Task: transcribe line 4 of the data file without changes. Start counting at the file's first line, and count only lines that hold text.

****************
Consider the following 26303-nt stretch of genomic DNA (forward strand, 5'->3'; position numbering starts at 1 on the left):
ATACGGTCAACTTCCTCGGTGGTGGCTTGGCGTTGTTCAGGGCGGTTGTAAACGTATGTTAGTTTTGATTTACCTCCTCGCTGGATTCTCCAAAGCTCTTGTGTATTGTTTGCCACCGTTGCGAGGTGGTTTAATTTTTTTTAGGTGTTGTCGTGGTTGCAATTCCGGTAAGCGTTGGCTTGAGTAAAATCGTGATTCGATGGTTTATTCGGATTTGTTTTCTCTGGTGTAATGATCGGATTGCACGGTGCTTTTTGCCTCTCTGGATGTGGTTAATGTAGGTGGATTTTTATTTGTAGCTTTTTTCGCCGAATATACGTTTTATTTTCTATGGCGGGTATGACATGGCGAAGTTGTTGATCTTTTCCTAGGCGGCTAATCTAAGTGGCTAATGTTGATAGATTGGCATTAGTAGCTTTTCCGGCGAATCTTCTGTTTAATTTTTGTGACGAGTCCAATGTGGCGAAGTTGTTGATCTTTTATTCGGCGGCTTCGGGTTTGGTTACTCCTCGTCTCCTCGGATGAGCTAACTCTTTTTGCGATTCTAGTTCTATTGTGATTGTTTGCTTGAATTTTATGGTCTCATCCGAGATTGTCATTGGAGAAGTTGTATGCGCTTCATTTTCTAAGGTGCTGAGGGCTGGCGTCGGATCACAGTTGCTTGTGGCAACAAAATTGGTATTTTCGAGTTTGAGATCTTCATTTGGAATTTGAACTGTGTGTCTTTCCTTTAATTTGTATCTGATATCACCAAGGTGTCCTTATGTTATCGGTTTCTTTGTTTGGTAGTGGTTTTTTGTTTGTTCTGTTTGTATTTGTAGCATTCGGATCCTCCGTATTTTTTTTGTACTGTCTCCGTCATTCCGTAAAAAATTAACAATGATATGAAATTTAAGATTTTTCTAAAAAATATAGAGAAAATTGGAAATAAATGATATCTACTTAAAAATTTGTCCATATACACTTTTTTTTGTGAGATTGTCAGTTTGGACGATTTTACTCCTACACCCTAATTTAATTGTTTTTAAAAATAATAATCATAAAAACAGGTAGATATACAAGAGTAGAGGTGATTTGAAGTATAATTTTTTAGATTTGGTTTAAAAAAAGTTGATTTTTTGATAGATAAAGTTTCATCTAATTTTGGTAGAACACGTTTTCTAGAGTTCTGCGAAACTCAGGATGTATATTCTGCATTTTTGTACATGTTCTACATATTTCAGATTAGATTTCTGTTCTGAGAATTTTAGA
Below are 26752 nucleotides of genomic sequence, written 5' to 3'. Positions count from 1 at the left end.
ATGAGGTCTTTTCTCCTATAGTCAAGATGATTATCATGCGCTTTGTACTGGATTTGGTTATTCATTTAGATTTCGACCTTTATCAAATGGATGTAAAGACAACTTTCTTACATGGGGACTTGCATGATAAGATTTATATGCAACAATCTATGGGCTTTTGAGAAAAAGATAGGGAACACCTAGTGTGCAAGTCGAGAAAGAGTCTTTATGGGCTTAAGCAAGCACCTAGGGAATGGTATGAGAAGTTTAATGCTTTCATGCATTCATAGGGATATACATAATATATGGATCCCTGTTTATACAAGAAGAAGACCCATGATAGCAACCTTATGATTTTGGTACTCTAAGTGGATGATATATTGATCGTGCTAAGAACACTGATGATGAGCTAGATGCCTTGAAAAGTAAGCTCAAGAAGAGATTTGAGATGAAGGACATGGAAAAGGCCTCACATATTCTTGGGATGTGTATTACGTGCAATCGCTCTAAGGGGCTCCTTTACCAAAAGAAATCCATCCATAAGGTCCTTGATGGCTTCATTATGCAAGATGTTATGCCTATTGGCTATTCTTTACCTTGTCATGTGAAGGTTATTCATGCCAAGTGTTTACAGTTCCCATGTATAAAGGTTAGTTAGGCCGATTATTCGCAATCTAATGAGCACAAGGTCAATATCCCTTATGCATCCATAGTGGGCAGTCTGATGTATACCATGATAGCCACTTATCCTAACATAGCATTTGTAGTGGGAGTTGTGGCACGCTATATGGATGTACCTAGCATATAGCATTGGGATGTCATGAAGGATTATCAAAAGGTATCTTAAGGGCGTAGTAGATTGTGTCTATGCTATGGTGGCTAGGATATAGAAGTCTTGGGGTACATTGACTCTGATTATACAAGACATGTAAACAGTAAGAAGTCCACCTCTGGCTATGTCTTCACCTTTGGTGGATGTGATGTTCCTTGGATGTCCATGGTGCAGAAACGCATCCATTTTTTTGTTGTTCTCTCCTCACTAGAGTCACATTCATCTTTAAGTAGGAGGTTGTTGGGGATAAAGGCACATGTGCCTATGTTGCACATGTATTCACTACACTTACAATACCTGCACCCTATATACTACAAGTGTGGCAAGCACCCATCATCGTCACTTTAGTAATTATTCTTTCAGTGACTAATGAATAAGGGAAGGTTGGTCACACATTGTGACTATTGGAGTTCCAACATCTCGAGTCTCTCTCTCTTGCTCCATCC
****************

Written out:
ATGAGGTCTTTTCTCCTATAGTCAAGATGATTATCATGCGCTTTGTACTGGATTTGGTTATTCATTTAGATTTCGACCTTTATCAAATGGATGTAAAGACAACTTTCTTACATGGGGACTTGCATGATAAGATTTATATGCAACAATCTATGGGCTTTTGAGAAAAAGATAGGGAACACCTAGTGTGCAAGTCGAGAAAGAGTCTTTATGGGCTTAAGCAAGCACCTAGGGAATGGTATGAGAAGTTTAATGCTTTCATGCATTCATAGGGATATACATAATATATGGATCCCTGTTTATACAAGAAGAAGACCCATGATAGCAACCTTATGATTTTGGTACTCTAAGTGGATGATATATTGATCGTGCTAAGAACACTGATGATGAGCTAGATGCCTTGAAAAGTAAGCTCAAGAAGAGATTTGAGATGAAGGACATGGAAAAGGCCTCACATATTCTTGGGATGTGTATTACGTGCAATCGCTCTAAGGGGCTCCTTTACCAAAAGAAATCCATCCATAAGGTCCTTGATGGCTTCATTATGCAAGATGTTATGCCTATTGGCTATTCTTTACCTTGTCATGTGAAGGTTATTCATGCCAAGTGTTTACAGTTCCCATGTATAAAGGTTAGTTAGGCCGATTATTCGCAATCTAATGAGCACAAGGTCAATATCCCTTATGCATCCATAGTGGGCAGTCTGATGTATACCATGATAGCCACTTATCCTAACATAGCATTTGTAGTGGGAGTTGTGGCACGCTATATGGATGTACCTAGCATATAGCATTGGGATGTCATGAAGGATTATCAAAAGGTATCTTAAGGGCGTAGTAGATTGTGTCTATGCTATGGTGGCTAGGATATAGAAGTCTTGGGGTACATTGACTCTGATTATACAAGACATGTAAACAGTAAGAAGTCCACCTCTGGCTATGTCTTCACCTTTGGTGGATGTGATGTTCCTTGGATGTCCATGGTGCAGAAACGCATCCATTTTTTTGTTGTTCTCTCCTCACTAGAGTCACATTCATCTTTAAGTAGGAGGTTGTTGGGGATAAAGGCACATGTGCCTATGTTGCACATGTATTCACTACACTTACAATACCTGCACCCTATATACTACAAGTGTGGCAAGCACCCATCATCGTCACTTTAGTAATTATTCTTTCAGTGACTAATGAATAAGGGAAGGTTGGTCACACATTGTGACTATTGGAGTTCCAACATCTCGAGTCTCTCTCTCTTGCTCCATCC